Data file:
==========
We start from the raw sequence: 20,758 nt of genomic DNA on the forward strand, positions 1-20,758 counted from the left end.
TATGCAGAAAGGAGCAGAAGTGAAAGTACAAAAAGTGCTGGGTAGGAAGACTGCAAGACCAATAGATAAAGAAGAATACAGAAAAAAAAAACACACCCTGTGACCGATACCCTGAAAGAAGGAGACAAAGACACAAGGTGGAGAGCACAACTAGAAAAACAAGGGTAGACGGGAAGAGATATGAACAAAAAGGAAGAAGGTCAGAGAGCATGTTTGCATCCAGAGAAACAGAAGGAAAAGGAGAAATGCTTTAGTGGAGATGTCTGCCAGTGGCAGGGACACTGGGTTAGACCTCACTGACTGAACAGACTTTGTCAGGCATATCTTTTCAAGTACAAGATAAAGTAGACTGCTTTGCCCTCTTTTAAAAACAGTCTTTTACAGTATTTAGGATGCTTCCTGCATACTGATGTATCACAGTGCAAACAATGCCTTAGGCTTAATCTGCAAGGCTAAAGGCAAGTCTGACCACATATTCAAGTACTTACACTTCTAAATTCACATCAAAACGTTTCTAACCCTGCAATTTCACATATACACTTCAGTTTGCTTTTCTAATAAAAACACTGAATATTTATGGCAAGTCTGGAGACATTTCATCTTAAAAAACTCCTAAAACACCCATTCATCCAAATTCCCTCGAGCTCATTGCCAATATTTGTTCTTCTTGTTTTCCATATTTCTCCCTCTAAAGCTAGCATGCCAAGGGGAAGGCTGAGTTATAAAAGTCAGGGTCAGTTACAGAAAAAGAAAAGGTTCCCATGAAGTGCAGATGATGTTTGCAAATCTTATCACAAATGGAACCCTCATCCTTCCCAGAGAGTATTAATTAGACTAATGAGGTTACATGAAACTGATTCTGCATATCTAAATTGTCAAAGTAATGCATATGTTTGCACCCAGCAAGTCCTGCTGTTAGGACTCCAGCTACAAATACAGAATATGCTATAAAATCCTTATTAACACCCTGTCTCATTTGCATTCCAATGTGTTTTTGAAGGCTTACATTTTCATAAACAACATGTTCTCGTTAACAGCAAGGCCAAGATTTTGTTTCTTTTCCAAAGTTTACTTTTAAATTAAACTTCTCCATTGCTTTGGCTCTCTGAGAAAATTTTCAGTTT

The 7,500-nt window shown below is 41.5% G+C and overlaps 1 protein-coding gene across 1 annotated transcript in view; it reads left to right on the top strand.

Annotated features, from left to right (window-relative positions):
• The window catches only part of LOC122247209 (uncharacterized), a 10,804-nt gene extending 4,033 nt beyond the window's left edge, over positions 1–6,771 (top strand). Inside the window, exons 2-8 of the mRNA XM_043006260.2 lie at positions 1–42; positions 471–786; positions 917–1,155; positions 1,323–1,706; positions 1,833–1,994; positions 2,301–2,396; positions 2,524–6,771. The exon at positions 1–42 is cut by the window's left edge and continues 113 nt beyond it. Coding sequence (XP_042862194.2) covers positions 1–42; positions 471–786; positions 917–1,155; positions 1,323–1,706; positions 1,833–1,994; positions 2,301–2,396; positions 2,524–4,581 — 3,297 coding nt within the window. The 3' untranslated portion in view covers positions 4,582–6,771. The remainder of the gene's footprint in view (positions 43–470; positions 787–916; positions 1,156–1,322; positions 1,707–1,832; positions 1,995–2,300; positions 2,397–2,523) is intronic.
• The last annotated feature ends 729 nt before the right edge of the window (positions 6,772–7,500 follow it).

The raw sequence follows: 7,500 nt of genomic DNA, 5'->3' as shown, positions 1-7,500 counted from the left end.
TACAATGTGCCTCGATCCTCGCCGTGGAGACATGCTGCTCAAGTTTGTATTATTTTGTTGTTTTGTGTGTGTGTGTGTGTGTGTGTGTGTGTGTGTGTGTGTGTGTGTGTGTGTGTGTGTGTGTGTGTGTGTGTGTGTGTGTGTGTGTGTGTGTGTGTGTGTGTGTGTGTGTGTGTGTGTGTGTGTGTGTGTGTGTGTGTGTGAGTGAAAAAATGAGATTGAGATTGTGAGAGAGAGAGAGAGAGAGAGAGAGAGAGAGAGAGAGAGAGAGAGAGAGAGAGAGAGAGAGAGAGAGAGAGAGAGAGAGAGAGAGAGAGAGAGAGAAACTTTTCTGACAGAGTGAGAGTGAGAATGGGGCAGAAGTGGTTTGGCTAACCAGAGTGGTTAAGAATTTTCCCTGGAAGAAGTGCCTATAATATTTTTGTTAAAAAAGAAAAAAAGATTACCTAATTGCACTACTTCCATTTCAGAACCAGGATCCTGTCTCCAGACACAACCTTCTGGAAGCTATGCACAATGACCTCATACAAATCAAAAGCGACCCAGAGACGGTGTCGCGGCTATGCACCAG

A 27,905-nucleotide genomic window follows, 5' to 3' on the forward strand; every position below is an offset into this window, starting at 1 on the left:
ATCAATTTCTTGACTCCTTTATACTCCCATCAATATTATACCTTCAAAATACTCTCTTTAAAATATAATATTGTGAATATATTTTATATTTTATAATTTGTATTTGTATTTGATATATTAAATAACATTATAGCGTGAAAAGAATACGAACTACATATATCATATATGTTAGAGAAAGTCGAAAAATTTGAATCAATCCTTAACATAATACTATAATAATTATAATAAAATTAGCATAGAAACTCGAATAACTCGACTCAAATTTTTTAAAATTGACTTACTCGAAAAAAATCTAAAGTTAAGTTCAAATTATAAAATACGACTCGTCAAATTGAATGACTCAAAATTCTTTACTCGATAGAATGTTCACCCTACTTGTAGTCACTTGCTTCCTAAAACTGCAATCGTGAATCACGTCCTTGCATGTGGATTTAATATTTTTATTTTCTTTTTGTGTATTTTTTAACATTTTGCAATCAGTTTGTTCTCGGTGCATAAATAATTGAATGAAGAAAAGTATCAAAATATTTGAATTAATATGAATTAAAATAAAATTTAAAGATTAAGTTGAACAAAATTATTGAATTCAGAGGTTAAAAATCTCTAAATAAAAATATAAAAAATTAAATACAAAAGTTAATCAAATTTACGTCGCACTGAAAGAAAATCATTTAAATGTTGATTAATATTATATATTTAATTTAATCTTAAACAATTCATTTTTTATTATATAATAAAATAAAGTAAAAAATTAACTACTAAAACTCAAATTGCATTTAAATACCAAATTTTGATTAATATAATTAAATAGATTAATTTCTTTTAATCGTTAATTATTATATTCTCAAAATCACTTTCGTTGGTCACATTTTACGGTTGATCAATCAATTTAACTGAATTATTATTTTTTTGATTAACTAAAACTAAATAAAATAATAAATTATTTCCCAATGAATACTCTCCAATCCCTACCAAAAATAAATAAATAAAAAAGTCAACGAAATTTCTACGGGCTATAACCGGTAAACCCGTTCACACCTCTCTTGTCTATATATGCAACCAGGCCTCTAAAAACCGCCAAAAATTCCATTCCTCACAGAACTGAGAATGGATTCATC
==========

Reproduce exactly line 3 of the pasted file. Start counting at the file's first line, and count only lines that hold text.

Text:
The 7,500-nt window shown below is 41.5% G+C and overlaps 1 protein-coding gene across 1 annotated transcript in view; it reads left to right on the top strand.